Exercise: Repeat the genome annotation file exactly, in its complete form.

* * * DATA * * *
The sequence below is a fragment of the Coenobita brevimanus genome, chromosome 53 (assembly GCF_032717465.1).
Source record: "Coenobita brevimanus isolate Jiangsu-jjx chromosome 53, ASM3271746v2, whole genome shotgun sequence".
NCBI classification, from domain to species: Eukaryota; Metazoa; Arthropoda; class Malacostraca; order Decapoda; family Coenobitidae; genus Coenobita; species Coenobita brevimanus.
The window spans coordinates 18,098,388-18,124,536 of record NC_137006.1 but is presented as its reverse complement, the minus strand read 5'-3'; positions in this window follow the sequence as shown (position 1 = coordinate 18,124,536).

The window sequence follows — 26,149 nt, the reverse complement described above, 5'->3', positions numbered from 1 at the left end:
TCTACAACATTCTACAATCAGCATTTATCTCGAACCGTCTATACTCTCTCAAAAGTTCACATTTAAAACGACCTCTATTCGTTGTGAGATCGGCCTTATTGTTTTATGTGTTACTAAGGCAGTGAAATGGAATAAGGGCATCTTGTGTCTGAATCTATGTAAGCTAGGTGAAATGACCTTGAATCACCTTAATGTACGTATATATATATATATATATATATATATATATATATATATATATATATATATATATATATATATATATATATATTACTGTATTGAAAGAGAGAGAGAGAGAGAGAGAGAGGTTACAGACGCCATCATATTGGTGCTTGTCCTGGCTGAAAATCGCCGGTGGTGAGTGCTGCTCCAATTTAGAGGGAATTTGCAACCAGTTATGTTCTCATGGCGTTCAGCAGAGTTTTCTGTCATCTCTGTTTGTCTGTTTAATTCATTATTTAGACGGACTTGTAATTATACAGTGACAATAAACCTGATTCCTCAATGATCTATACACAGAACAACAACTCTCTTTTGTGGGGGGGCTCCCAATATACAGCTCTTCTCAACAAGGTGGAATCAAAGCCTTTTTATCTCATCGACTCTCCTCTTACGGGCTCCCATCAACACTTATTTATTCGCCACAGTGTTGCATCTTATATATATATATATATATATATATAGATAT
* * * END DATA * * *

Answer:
The sequence below is a fragment of the Coenobita brevimanus genome, chromosome 53 (assembly GCF_032717465.1).
Source record: "Coenobita brevimanus isolate Jiangsu-jjx chromosome 53, ASM3271746v2, whole genome shotgun sequence".
NCBI classification, from domain to species: Eukaryota; Metazoa; Arthropoda; class Malacostraca; order Decapoda; family Coenobitidae; genus Coenobita; species Coenobita brevimanus.
The window spans coordinates 18,098,388-18,124,536 of record NC_137006.1 but is presented as its reverse complement, the minus strand read 5'-3'; positions in this window follow the sequence as shown (position 1 = coordinate 18,124,536).

The window sequence follows — 26,149 nt, the reverse complement described above, 5'->3', positions numbered from 1 at the left end:
TCTACAACATTCTACAATCAGCATTTATCTCGAACCGTCTATACTCTCTCAAAAGTTCACATTTAAAACGACCTCTATTCGTTGTGAGATCGGCCTTATTGTTTTATGTGTTACTAAGGCAGTGAAATGGAATAAGGGCATCTTGTGTCTGAATCTATGTAAGCTAGGTGAAATGACCTTGAATCACCTTAATGTACGTATATATATATATATATATATATATATATATATATATATATATATATATATATATATATATATATATATATATTACTGTATTGAAAGAGAGAGAGAGAGAGAGAGAGAGGTTACAGACGCCATCATATTGGTGCTTGTCCTGGCTGAAAATCGCCGGTGGTGAGTGCTGCTCCAATTTAGAGGGAATTTGCAACCAGTTATGTTCTCATGGCGTTCAGCAGAGTTTTCTGTCATCTCTGTTTGTCTGTTTAATTCATTATTTAGACGGACTTGTAATTATACAGTGACAATAAACCTGATTCCTCAATGATCTATACACAGAACAACAACTCTCTTTTGTGGGGGGGCTCCCAATATACAGCTCTTCTCAACAAGGTGGAATCAAAGCCTTTTTATCTCATCGACTCTCCTCTTACGGGCTCCCATCAACACTTATTTATTCGCCACAGTGTTGCATCTTATATATATATATATATATATATATAGATAT